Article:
Q I have a Mini Mayfair with a rebuilt 1310 engine. Everything seemed well with the MoT test this week, but after driving the car around the drive the clutch pedal is now impossible to press. The clutch was working 10 seconds before, but I tried to press the clutch and the pedal had gone solid. It’s a Verto clutch we know the hydraulic system is fine as we have tested this. It’s the arm with two nuts that won’t move - it will move outwards and is not seized but when it gets to the 6.5mm it is rock solid. Any ideas of what it might be? Paul Dyke A The most typical reason for the pedal mechanism to go solid when the pedal and hydraulics are in perfect working order is the flywheel either coming off because the flywheel retaining bolt has come undone, or the end of the crankshaft has snapped off at the primary gear retaining C-clip groove. The latter is not that common, but we have certainly seen way more Verto-clutch equipped engines suffer this fate than any pre-Verto engines. The breakage tends to be caused by the former – the flywheel bolt coming undone. Maybe it is something to do with folks not getting the locating key plate correctly positioned, as this is much harder to do than on the pre-Verto setup because of the raised wall section around the bolt head that locates the thrust cup. That said, this failure has been evident on engines that that have not been touched since they left the factory. Checking this problem out is straightforward – simply remove the starter motor and observe the flywheel assembly. It should be obvious if there’s an issue.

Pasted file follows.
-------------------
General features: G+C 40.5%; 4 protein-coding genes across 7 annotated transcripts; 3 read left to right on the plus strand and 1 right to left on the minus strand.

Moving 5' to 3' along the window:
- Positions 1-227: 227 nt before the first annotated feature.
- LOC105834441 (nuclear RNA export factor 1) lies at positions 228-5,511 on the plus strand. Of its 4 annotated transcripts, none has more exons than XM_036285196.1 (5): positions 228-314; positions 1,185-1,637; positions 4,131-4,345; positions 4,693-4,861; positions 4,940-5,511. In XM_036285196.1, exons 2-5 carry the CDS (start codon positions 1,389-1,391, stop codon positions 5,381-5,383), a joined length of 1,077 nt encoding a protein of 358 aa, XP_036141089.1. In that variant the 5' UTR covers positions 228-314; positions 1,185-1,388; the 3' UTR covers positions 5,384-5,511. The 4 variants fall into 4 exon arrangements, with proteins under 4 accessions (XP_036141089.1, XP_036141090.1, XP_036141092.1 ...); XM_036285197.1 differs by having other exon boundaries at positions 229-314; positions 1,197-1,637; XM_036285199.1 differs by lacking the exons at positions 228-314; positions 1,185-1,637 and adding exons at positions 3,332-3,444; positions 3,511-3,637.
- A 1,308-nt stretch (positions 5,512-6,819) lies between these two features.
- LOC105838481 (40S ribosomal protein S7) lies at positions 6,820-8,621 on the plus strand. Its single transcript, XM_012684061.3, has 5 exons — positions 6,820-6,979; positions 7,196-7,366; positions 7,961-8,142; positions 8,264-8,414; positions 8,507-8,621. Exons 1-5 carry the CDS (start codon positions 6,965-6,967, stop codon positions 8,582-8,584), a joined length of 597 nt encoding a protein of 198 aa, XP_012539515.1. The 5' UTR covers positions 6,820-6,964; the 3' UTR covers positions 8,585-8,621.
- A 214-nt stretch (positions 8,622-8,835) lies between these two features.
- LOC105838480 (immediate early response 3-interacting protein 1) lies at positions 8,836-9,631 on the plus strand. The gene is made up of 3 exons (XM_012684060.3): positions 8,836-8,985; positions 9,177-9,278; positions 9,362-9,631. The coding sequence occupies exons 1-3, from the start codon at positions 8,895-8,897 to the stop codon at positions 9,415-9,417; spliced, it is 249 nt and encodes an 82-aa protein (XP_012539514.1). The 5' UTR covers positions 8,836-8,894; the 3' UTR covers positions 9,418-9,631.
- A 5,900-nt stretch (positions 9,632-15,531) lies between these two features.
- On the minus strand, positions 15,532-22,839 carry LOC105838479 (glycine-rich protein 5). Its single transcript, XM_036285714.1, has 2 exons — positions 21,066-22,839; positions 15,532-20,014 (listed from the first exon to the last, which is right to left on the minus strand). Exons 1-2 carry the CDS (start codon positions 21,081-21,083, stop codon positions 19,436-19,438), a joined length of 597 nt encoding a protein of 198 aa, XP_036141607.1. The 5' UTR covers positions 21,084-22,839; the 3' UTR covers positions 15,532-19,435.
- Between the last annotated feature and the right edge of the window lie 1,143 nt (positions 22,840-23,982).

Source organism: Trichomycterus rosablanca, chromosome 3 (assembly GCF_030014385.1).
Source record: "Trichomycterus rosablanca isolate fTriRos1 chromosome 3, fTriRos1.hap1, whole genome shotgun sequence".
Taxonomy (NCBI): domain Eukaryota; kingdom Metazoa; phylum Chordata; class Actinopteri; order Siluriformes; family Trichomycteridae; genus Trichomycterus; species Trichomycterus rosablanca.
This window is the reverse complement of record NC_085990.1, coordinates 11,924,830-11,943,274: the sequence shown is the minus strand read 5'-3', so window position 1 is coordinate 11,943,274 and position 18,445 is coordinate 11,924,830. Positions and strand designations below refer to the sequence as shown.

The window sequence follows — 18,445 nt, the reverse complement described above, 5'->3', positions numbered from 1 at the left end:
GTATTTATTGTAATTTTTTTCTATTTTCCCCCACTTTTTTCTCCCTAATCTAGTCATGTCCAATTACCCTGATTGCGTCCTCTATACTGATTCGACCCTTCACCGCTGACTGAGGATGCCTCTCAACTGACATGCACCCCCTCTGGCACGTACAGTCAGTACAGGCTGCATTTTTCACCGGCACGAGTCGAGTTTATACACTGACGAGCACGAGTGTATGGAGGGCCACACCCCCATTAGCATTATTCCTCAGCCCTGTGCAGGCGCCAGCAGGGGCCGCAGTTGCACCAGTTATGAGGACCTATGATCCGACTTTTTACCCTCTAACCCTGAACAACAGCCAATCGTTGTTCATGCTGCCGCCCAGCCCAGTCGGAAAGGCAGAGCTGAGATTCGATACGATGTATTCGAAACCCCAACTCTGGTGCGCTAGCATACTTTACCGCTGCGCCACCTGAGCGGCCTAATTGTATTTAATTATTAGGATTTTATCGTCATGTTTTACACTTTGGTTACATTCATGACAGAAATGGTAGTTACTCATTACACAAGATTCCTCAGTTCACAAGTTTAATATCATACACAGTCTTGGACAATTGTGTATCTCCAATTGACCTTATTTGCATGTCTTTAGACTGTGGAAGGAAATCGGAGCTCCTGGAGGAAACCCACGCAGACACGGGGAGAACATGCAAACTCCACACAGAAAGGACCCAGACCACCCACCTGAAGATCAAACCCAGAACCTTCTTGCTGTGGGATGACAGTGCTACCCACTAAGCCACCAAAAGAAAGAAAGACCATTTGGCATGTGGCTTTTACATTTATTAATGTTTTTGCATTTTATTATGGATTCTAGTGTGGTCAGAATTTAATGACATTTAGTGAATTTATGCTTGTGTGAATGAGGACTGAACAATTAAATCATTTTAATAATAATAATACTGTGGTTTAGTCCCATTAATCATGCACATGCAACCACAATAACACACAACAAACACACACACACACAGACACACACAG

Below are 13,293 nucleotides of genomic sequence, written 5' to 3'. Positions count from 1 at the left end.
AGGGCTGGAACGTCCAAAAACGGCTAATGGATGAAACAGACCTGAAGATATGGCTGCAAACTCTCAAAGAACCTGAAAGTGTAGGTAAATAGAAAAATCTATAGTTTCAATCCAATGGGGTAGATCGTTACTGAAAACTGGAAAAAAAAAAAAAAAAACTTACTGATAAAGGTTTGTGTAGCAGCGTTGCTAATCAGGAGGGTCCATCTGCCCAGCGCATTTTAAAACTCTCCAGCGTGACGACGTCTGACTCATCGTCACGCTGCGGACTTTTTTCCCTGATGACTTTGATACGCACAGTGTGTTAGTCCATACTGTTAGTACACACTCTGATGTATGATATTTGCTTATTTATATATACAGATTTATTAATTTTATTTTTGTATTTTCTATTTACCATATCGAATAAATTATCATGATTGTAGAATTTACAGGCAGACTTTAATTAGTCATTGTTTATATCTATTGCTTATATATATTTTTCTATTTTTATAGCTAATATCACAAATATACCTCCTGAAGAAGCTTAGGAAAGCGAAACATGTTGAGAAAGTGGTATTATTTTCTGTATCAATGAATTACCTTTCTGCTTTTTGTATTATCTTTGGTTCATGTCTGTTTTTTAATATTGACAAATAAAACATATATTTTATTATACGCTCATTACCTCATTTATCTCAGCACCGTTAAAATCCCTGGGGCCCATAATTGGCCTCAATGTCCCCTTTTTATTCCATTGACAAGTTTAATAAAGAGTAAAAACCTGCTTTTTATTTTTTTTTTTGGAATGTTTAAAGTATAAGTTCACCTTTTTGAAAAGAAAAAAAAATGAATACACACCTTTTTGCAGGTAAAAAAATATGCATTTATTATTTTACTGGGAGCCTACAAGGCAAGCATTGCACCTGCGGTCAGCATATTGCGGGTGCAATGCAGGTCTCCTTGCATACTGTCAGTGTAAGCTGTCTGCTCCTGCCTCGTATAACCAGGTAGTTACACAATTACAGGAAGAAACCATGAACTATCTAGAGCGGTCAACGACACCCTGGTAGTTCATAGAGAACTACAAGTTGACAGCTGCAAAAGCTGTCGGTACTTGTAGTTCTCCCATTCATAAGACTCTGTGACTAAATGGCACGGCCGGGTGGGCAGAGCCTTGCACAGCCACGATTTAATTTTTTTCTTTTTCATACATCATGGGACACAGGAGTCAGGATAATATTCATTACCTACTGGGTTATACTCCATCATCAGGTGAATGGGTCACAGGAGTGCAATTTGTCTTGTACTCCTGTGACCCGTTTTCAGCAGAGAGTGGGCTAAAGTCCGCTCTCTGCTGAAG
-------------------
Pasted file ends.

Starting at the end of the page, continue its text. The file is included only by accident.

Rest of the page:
There’s not too much else it could be by your description. It may be that the release bearing has collapsed, with the outer race falling down and being trapped between the plunger/ remains of the race and the thrust cup. It could also be the thrust ball on the end of the clutch arm has broken off. The reason the mechanism goes solid in this case is because
“The factory deemed to fit the clevis pin retaining split pin at the back of the casing, making access awkward”
the tapered section the ball is machined on to subsequently jams in the hole in the release bearing. To check this, remove the clutch arm by removing the clevis pin it pivots on in the casing, then pulling the arm free. This can be a bit of a pain to do as the factory, for some reason, deemed to fit the clevis pin retaining split pin at the back of the casing, making access and sight very awkward.
Verto clutch conversions are now widespread.